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Use of pneumatic nebulization and laser ablation–inductively coupled plasma–mass spectrometry to study the distribution and bioavailability of an intraperitoneally administered Pt-containing chemotherapeutic drug

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Use of pneumatic nebulization and laser ablation–inductively coupled plasma–mass spectrometry to study the distribution and bioavailability of an intraperitoneally administered Pt-containing chemotherapeutic drug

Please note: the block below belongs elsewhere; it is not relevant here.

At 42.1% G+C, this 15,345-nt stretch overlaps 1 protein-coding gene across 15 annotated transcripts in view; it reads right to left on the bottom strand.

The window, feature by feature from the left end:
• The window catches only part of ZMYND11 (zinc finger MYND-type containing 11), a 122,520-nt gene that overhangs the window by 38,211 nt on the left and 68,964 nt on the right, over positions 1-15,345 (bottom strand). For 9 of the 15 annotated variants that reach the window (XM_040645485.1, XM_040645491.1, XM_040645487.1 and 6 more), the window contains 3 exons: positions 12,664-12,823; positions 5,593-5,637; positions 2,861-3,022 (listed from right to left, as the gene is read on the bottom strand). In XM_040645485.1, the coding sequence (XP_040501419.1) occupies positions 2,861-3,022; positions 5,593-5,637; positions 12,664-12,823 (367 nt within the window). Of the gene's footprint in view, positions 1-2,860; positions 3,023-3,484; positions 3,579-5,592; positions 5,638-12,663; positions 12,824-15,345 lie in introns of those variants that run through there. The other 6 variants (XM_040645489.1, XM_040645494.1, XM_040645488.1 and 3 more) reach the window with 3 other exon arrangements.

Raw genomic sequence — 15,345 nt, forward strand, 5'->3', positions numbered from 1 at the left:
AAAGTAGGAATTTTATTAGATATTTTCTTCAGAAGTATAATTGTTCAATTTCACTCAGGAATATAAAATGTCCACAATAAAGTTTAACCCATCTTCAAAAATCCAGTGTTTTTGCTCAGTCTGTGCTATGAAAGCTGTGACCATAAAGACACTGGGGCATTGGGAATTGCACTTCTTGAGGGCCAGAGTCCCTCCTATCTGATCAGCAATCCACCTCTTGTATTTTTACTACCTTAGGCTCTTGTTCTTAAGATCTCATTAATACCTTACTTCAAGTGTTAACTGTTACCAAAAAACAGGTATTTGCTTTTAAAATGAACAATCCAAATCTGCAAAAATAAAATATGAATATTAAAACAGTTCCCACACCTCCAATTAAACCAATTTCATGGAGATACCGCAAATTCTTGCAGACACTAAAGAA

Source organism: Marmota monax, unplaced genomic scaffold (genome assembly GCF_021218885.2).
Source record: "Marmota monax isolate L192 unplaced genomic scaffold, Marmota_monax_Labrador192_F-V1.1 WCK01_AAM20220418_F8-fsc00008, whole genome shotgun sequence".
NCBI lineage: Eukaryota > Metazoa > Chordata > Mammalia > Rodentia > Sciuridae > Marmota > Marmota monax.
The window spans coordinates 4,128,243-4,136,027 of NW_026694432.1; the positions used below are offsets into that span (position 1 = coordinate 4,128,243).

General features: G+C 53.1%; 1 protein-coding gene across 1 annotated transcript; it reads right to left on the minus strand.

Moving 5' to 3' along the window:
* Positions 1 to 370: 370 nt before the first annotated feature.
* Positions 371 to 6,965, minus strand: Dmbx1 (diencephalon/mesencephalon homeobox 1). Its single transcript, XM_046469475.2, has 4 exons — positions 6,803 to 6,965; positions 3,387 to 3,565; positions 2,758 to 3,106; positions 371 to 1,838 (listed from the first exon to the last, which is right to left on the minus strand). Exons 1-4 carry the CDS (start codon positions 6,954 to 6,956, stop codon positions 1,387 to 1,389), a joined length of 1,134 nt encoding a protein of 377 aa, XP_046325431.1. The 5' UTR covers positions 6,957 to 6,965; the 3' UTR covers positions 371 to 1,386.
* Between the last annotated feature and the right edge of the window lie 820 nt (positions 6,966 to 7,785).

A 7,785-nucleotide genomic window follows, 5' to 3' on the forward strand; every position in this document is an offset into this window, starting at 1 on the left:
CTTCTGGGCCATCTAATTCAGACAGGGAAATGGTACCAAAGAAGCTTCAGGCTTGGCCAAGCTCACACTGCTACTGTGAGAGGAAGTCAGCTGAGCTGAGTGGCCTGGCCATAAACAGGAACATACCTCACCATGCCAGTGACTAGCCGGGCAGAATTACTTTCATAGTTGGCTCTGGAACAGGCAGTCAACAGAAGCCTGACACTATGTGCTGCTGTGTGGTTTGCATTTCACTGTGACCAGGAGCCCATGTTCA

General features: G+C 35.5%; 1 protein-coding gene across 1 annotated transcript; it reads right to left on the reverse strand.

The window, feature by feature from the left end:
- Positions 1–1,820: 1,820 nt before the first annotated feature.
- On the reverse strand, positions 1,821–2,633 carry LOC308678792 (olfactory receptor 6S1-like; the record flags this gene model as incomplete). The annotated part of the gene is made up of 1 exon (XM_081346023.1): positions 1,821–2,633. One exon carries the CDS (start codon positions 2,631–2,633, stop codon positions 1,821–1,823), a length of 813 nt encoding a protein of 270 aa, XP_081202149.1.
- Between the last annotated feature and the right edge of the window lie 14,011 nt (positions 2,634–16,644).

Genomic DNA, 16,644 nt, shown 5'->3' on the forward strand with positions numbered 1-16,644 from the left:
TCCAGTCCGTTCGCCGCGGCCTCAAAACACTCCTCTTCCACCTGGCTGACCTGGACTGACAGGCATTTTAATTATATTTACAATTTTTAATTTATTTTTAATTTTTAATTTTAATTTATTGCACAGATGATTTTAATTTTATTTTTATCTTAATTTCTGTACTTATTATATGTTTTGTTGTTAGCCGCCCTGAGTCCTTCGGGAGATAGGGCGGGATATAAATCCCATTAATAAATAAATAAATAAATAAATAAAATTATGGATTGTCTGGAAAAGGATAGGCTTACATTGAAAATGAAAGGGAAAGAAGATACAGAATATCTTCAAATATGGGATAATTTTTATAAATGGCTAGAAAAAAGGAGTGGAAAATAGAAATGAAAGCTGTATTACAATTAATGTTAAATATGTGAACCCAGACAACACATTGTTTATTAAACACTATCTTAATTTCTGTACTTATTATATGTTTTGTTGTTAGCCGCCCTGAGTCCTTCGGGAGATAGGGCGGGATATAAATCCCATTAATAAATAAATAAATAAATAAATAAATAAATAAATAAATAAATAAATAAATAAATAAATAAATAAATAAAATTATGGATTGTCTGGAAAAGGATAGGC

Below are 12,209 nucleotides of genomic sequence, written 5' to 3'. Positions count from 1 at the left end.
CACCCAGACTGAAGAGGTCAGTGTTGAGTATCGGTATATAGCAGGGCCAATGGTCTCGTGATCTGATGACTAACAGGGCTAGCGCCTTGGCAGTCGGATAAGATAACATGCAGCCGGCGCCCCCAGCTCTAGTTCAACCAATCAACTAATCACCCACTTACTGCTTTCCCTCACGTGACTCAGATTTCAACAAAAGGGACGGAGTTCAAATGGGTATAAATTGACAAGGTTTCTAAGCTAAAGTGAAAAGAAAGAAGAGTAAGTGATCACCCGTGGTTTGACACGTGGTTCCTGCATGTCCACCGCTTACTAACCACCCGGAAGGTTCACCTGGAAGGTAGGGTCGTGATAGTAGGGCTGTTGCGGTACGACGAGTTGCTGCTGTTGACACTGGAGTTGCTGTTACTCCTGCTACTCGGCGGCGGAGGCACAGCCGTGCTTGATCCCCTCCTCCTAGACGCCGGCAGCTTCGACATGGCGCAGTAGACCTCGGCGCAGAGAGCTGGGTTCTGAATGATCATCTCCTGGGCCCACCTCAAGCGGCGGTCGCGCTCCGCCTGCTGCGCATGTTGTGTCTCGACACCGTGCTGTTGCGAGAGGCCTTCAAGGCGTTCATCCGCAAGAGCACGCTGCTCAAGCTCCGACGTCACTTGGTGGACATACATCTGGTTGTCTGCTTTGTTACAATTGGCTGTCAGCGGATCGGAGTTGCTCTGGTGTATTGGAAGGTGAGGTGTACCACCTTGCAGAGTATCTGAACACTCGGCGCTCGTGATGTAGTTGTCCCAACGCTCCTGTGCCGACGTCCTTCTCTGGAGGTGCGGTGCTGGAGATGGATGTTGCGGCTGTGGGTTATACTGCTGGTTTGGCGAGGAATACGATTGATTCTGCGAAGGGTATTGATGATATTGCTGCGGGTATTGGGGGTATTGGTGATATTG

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  ORIGINAL PAPER  Use of pneumatic nebulization and laser ablation  –  inductivelycoupled plasma  –  mass spectrometry to study the distributionand bioavailability of an intraperitoneally administeredPt-containing chemotherapeutic drug Deepti Gholap  &  Johanna Verhulst  &  Wim Ceelen  & Frank Vanhaecke Received: 5 October 2011 /Revised: 9 December 2011 /Accepted: 12 December 2011 /Published online: 15 January 2012 # Springer-Verlag 2012 Abstract  Quadrupole-based inductively coupled  –  massspectrometry (ICP-MS) with pneumatic nebulization as a means of sample introduction was employed for quantifica-tion of platinum in blood and tissue samples of rats with peritoneal carcinomatosis, receiving intraperitoneal treat-ment with the Pt-containing chemotherapeutic drug oxali- platin, and in the perfusate solution used for this purpose.The Pt levels were measured for various treatment condi-tions, i.e., with and without supporting treatment with thedrug bevacizumab and at two different temperatures. Limitsof detection obtained for platinum in blood and tissue sam- ples were 0.3 and 2.0 pg g , − 1 respectively. Evaluation of drug penetration into the tumor, under different conditionsof treatment, was carried out via laser ablation  –  ICP-MS.Quantitative mapping of the Pt distribution in tissue sectionsof rat was attempted relying on gelatin standards. Theresults show an influence of the temperature at which thetreatment is carried out, while supporting administration of the drug bevacizumab did not seem to affect the results. Keywords  Platinum.Laserablation  –  ICP  –  massspectrometry.Biologicalsamples.Quantitative mapping.Chemotherapeuticdrugs Introduction Cancers that occur within the gastrointestinal and gyneco-logical region disseminate through peritoneal spaces, lead-ing to an advanced form of metastasis, called peritonealcarcinomatosis (PC). Patients with PC are associated withshort survival and poor quality of life [1]. In cases where thedisease is limited to the peritoneal surface, systemic therapyalone is powerless [2] and, in many cases, complete surgicalremoval is impossible [3]. Cytoreductive surgery followed by hyperthermic (above body temperature) intraperitonealchemotherapy (HIPEC) with a Pt-based chemotherapeuticdrug is an aggressive approach that has been demonstrated toincrease the disease-specific survival rates in patients with PC[4  –  6].HIPECcombinesthe benefitsoflocal administrationof a chemotherapeutic drug (intraperitoneal chemotherapy) withdirect cytotoxic effects of heat on the tumor [7].HIPEC techniques are not yet standardized [8]. Effi-cacy of this approach in terms of, among others, tumor  penetration, blood levels, and synergism with other drugs, needs to be investigated in greater detail so as tostandardize this procedure to reduce morbidity and mor-tality. Availability of an analytical technique, allowingtrace-level determination of the chemotherapeutic drugin biological samples, combined with the possibility of visualizing drug penetration in the tumor mass, wouldundoubtedly prove to be beneficial in understanding andrefining treatment parameters. Electronic supplementary material  The online version of this article(doi:10.1007/s00216-011-5654-3) contains supplementary material,which is available to authorized users.Anal Bioanal Chem (2012) 402:2121  –  2129DOI 10.1007/s00216-011-5654-3 D. Gholap : F. Vanhaecke ( * )Department of Analytical Chemistry, Ghent University,Krijgslaan 281-S12,9000 Ghent, Belgiume-mail: Frank.Vanhaecke@UGent.beD. Gholape-mail: Deepti.Gholap@UGent.beJ. Verhulst  :  W. CeelenDepartment of Surgery, Ghent University Hospital,De Pintelaan 185,9000 Ghent, Belgium  Inductively coupled plasma   –  mass spectrometry (ICP-MS) is the most sensitive analytical technique available for trace element determination in biological samples. This, incombination with the limited amount of sample required for analysis and pronounced multi-element capability, has madeICP-MS the technique of choice for the determination of trace and ultra-trace elements in biological samples [9  –  11].When used in combination with laser ablation (LA) as a means of sample introduction, this technique is a powerfultool for mapping element distributions within thin biologicalsections [12  –  15]. The main advantages of LA-ICP-MS over other surface analytical tools, such as proton induced X-rayemission spectrometry, secondary ionization mass spec-trometry (SIMS), and synchrotron micro-XRF, are accessi- bility of the instrumentation, high sample throughput, a significantly lower rate of polyatomic ion formation (com- pared with SIMS), excellent limits of detection (down tosub-microgram-per-gram levels under optimum conditions),and a lateral resolution of a few micrometers [16  –  18]. Most of the mapping applications performed by LA-ICP-MSfocus on measurement of endogenous elements in soft andhard tissues [19  –  21]. Although mapping of derivatized pro-teins in electrophoresis gels has been demonstrated [22, 23] while a few publications focusing on clinical samples have been published [24  –  26], imaging of metallodrugs in tissuesstill remains a largely untapped area.The aim of the current work was to develop a reliablemethod for (a) quantitative determination of total Pt levels in blood and tissue samples and (b) visualizing the spatialdistribution of Pt in rat tumor sections after intraperitonealadministration of oxaliplatin. In vivo experiments involvedrats with PC, divided into various groups according to their mode of treatment. Rats belonging to groups 1 and 2 weretreated with intraperitoneal oxaliplatin at body temperature(37  –  38 °C, normotherm) and above body temperature(41  –  42 °C, hypertherm), respectively. Group 3 and 4 ratsreceived additional intravenous bevacizumab therapy beforeintraperitoneal oxaliplatin administration at normotherm andhypertherm conditions, respectively. Bevacizumab is a drugintended to prevent or slow down the growth of cancer cells by blocking the growth of blood vessels. It was postulatedthat addition of bevacizumab would reduce the intracellular  pressure and thereby increase penetration of oxaliplatin inthe tumor. Total platinum levels in blood and tissue samplesfor all the groups are determined following microwave-assisted acid digestion of the samples via quadrupole- based ICP-MS using pneumatic nebulization for sampleintroduction. Also, the Pt concentration in the perfusatesolution was monitored.In addition, we have utilized LA-ICP-MS to examine the penetration depth reached by Pt under various conditions,with and without additional bevacizumab treatment andunder normotherm and hypertherm conditions. To the best of our knowledge, this is the first attempt to quantitativelyvisualize Pt distribution by LA-ICP-MS in HIPEC-treatedrat tumors. We also demonstrate the utility of a calibrationstrategy based on gelatin standards for quantitative mappingof the target element distribution in biological thin sections.Preparation, characterization, and validation of the standardsand their application to the current area of interest arereported on. Experimental MaterialsOxaliplatin was purchased from Sanofi-Aventis, Diegem,Belgium. Bevacizumab was purchased from Genentech/ Roche, Anderlecht, Belgium. Hydrogen peroxide (30%,suprapur) was purchased from Sigma-Aldrich, Steinheim,Germany. Analytical grade 65 vol.% nitric acid (Chem-Lab NV, Zedelgem, Belgium) was used after additional purifica-tion via sub-boiling distillation in PFA equipment. Ultra-purewater obtained from a Direct-Q3 water purification unit (Millipore, Brussels, Belgium) was used for all dilution pur- poses. Gelatin purchased from VWR, Leuven, Belgium, wasused as the matrix material for preparing Pt-doped standards.Elemental standards of platinum and thallium (1 gL − 1 ) wereobtained from Inorganic Ventures, Christiansburg, VA, USA. Methods HIPEC procedure and samplingAdult athymic nude rats were housed under the followingconditions: ad libitum access to food and water, 12 hday/ night cycle, and 24 °C room temperature. The animalswere anesthetized with isoflurane. An incision was madein the abdomen. Inlet and outlet tubings were placed inthe peritoneal cavity for perfusion with the oxaliplatinsolution for 60 min. A roller pump circulated the perfus-ate at a flow rate of 50 ml min − 1 through a heat ex-changer, ensuring a temperature of 37  –  38 °C and 41.5  –  42.5 °C for normothermic and hyperthermic conditions,respectively. During perfusion, the body and perfusatetemperature were closely monitored by thermosensors placed in the abdomen. Samples of the perfusate werecollected at 0, 5, 15, 30, 45, and 60 min.For determination of the Pt concentration in blood duringHIPEC, 0.4 mL fractions of blood were collected in heparin-containing tubes from each animal via cardiac puncture at 5,15, 30, 45, and 60 min after the start of the treatment. At 60 min, the perfusate solution was removed, and the incisionwas sutured. 2122 D. Gholap et al.  At 75 min, 15 min after evacuation of the solution, a fixed volume of blood sample was withdrawn, and animalswere killed by means of intrapulmonal injection of 0.5 ml of T61 (a veterinary euthanasia drug).To determine the extent of drug penetration into thetumor mass, the tumor was carefully removed surgicallyfrom the rat  ’ s body and frozen until further sample prepara-tion was possible.Sample preparation  Blood   For determination of the total Pt concentration in the blood samples and tissue sections by pneumatic nebulization(PN)-ICP-MS, the samples first underwent a digestion step.Acid digestion was carried out in an MLS-1200 Mega, micro-wave digestion system (Milestone Inc, Sorisole, Italy). Inorder to eliminate variations arising from changes in thedensity of blood (viscosities of the blood samples were differ-ent), we decided to weigh the blood samples and calculate thePtconcentrationpergraminsteadofpermillliterofblood.Thefrozenbloodsampleswereallowedtoreachroomtemperature beforeapproximately 0.1 g sample was carefully weighed ina Teflon vessel. Subsequently, 2.0 ml of 23 vol.% HNO 3  wereadded, and the mixture thus obtained was subjected to a closedvessel microwave digestion step at 350 W for 30 min. After digestion, the clear pale yellow solution was transferred into a centrifuge tube, capped, and then kept refrigerated until analy-sis. About 500 μ  l of this digest was pipetted into a polypropyl-ene centrifuge tube, to which 150  μ  l of 1.0  μ  g g − 1 Tl solutionwas added as an internal standard. The final volume wasadjusted to 15 ml with 4.0 vol.% HNO 3 . Tissue  The entire tumor mass that was removed from the rat was embedded in a block of paraffin. From each of the tumor  blocks, two consecutive 20- μ  m thick sections were cut withthehelpofamicrotome,suchthattheentiredepthofthetumor was included in the section. Out of the two sections, onesection was placed on a glass support and kept refrigerateduntil further laser ablation  –  ICP-MS measurement. The other tumor section was accurately weighed and transferred into a Teflon vessel, into which 2.0 ml of 30.0 vol.% H 2 O 2  and1.0 ml of 65 vol.% HNO 3  were added. The mixture wassubjected to a microwave digestion program consisting of three steps. The first step started at 450 W for 5 min. In thesecond step, the power was raised to 650 Wand maintained at that value for 15 min. The last step during which the power was lowered to 500 W lasted for 5 min.To the resulting tissue digest, 100  μ  l of 1.0  μ  g g − 1 Tlsolution was added as an internal standard, and the finalvolume was adjusted to 10 ml with Milli-Q water.  Perfusate  The expected Pt concentration in the perfusatewas quite high. Hence, sample dilution was performed intwo steps. In the first step, 50  μ  l of the srcinal perfusatesolution was withdrawn and diluted to 15 ml with Milli-Qwater (solution A). In the next step, to 100  μ  l of solution A,150  μ  l of 1.0  μ  g g − 1 Tl solution was added, and the finalvolume was adjusted to 15 ml with 2 vol.% HNO 3 .Procedural blanks were prepared for all sample types.PN-ICP-MSLiquid sample analysis (digests) was performed using anXseries 2 quadrupole-based ICP-MS instrument (Thermo-Scientific, Bremen, Germany). Sample introduction was ac-complished via a concentric glass nebulizer mounted onto a Peltier-cooled conical spray chamber with impact bead. The peristaltic pump delivered sample at a flow rate of 500  μ  l min − 1 . A Cetac 500 autosampler (Cetac, Omaha, NE,USA) was deployed for automating sample introduction. Allthe isotopes of Pt were monitored, along with the major isotope of Tl ( 205 Tl). The instrument was operated at an RF power of 1,400 W. The nebulizer gas (argon) flow rate wasmaintained at0.85 Lmin − 1 . Five replicate measurementswere performed for every sample and standard solution.Calibration solutions containing 0.25, 0.5, 1, 5, 10, 15,and 20 ng g − 1 Pt were prepared and analyzed. Correlationcoefficients for the linear regression lines were always better than 0.99.Limit of detection and recoveryThe procedural limits of detection (LOD) were determinedseparately for blood, perfusate, and tissue samples. Thedetection limits were calculated as described by IUPAC(3s-criterion) [27].To determine loss of Pt during the analytical procedure,six different blood samples were spiked with a fixed amount of Pt prior to microwave digestion. For perfusates, matrixspike recovery was calculated in a similar manner after spiking six different perfusate samples just before measure-ment. The spike recovery was calculated as below:PercentRecovery ¼ SSR   SR SA   100Where SSR is the spiked sample result, SR is the sample(unspiked) result, and SA is the spike added.LA-ICP-MSA UP193HE 193 nm ArF* excimer-based laser ablationsystem (New Wave Research-ESI, Fremont, CA, USA)coupled to a quadrupole-based ICP-MS unit (ThermoXseries 2) was used to reveal the distribution of Pt withintumor sections of the of oxaliplatin-treated rats. The tumor sections were  “ rastered ”  by scanning a laser beam (with a  Bulk & spatially resolved Oxaliplatin determination in biological samples via ICP-MS 2123  diameter of 70  μ  m) over the entire surface. The rastering parameters were selected such as to provide square pixels inthe final elemental maps [28]. The ablated material wastransported into the ICP using helium as a carrier gas,subsequently admixed with argon post-ablation. The ICP-MS was set up in a time-resolved analysis mode, while onedata point was monitored per spectral peak. The laser abla-tion settings were optimized for ablation of tumor sectionsand standards. The main operating parameters are shown inTable 1.Basic image processing was carried out using IDL soft-ware (Interactive Data Language, IIT Visual informationsolutions, Boulder, CO, USA).Standards for LA-ICP-MS measurement A gelatin solution (10%  w/v  ) was prepared by mixing gel-atin powder with Milli-Q water and heating this mixture at 60 °C, until all the gelatin melts and the solution becomesclear and consistent. In a separate experiment, a stock solu-tion containing 250  μ  g g − 1 of Pt was prepared. Different volumes of the stock solution were taken and diluted to3.0 ml with the gelatin solution, so as to get 0.5, 1.0, 2.5,5.0, and 10 μ  g g − 1 Pt. From each of these standard solutions,100  μ  l was carefully withdrawn and placed on a flat glasssupport. Another 100  μ  l was introduced into a glass vial(20 ml). Both the glass vial and the glass support wereallowed to stand at room temperature overnight. The hard-ened gelatin film on the glass support was then used for LA-ICP-MS measurement as a   “ matrix-matched ”  Pt standard.The gelatin mass in the glass vial was dissolved in 10 ml1.0 vol.% HNO 3  by heating the solution at 40 °C. Different volumes from each of these dissolved gelatin standards werewithdrawn, spiked with 100  μ  l of 1.0  μ  g g − 1 Tl solution,and then adjusted to 10 ml with 2 vol.% HNO 3  so as toexpect a Pt concentration of 10 ng g − 1 in the final solution.The solutions were analyzed with PN-ICP-MS, and theactual Pt concentration in each of the srcinal (solid) gelatinstandards was back-calculated. Results and discussion Spectral interferencesWhile using a quadrupole-based ICP  –  mass spectrometer for Pt analysis, spectral interferences have to be carefully evalu-atedtoavoidsystematicerrors.ThesignalsofPtisotopes 194 Pt and  195 Pt are inseparable from those of oxide ions of Hf ( 179 Hf  16 O + ,  178 Hf  17 O + ,  177 Hf  18 O + [ 195 Pt] and  178 Hf  16 O + , 177 Hf  17 O + ,  176 Hf  18 O + [ 194 Pt]). However, since the back-ground concentration of Hf in biological samples is in thesame range as that of Pt, the MO + /M + ratio typically <2% andthe level of Pt added via the chemotherapeutic drug consider-ably higher, the risk of spectral interference is small. Never-theless,thisassumptionwasfurtherverifiedbymonitoringthe 195 Pt/  194 Pt isotope ratio in the samples and the standards. The 195 Pt/  194 Pt isotope ratio obtained for standards (1.0334) andsamples (1.0366), respectively showed no statistically mean-ingful difference.LOD and recoveryLimits of detection were calculated for all types of samples(blood, perfusate, tissue) according to the methodologydescribed above. The calculated LODs for Pt were muchlower than the Pt concentrations in the samples. LODs for  blood, perfusate, and tissue samples as measured byquadrupole-based ICP-MS were 0.3, 0.3, and 0.2 pg g − 1 ,respectively. Recovery values for blood and tissue sampleswere in the rage of 98±4% and 99±3%, respectively.BioavailabilityThe initial oxaliplatin concentration in the perfusate solutionused for performing IPEC was 0.18 mg mL − 1 . Figure 1shows the trend in Pt concentration in the perfusate solu-tions, monitored during a period of 60 min under varioustreatment conditions. After 60 min, the Pt concentration inthe perfusate was reduced to 79±8% and 75±13% of the Table 1  Optimized experimental parameters for LA-ICP-MS ICP-MS ThermoScientific Xseries 2 LA New Wave ResearchUP193HERF power (W) 1,400 Wavelength 193 nmCarrier gas flow rate (L min − 1 ) He, 0.5 Spot size ( μ  m) 70Make-up gas flow rate (L min − 1 ) Ar, 0.8 Lateral scanning speed ( μ  m s − 1 ) 70Sampling depth (mm) 60 Frequency (Hz) 10Total acquisition time (s) 1.0 Laser energy (J cm − 2 ) 0.85  –  1.0Analytes measured  13 C,  31 P,  190 Pt,  192 Pt,  194 Pt,  195 Pt,  196 Pt,  198 Pt Cones Nickel, Xt-type 2124 D. Gholap et al.  initial concentration when only oxaliplatin was used at nor-mothermic and hyperthermic conditions, respectively. In thecase where rats received bevacizumab as an additional treat-ment, the Pt concentration in the perfusate at 60 min was 77±7% and 73±7% of the initial concentration at normothermicand hyperthermic conditions, respectively.Blood concentrations of Pt were monitored during a  period of 75 min. Figure 2 shows the average blood concen-trations for the two different treatments at normothermic andhyperthermic conditions. Comparison of Pt concentrations for various treatments was carried out using SPSS v19 software.One-way ANOVA was used to compare concentrationsassociated to various treatments at each sampling point. A  P  <0.05 was considered significant. The investigation revealedthat temperature had a significant influence on both the treat-ments. In group 1 rats that received only oxaliplatin, the Pt concentrations increased significantly at higher temperature,already after 15 min (  P  0 0.002) of IP administration. Theincrease in Pt concentration at the 75 min end point was 32±4% higher at hyperthermic conditions than that at normother-mic conditions for group 1 rats.For group 2 rats, with additional bevacizumab treatment,a similar trend is observed upon using an increased temper-ature, although the difference becomes statistically signifi-cant at 75 min (  P  0 0.041) only. At the 75 min end point, theincrease in Pt concentration at hyperthermic conditions was32±9% higher than that at normothermic conditions.The above findings show that heat enhances systemicabsorption of the drug. The increase in Pt concentration in blood at higher temperature is undesirable, as it may lead tohigher systemic toxicity.Additional treatment with bevacizumab on the other handdid not exert any significant influence on the blood Pt concen-trations, neither under normothermic nor under hyperthermicconditions (  P   values >0.05 at all time points).Imaging for tissue penetrationLA-ICP-MS is a powerful technique for studying the spatialdistribution of metallodrugs in tissues. This technique pro-vides better sensitivity than most of the commonly available Fig. 1  Concentration (micrograms per gram) of oxaliplatin in perfus-ate solutions, sampled over a time span of 60 min in rats with andwithout bevacizumab treatment at normothermic and hyperthermicconditions Fig. 2  Platinum concentrationin the blood of rats with andwithout bevacizumabadministration at different temperaturesBulk & spatially resolved Oxaliplatin determination in biological samples via ICP-MS 2125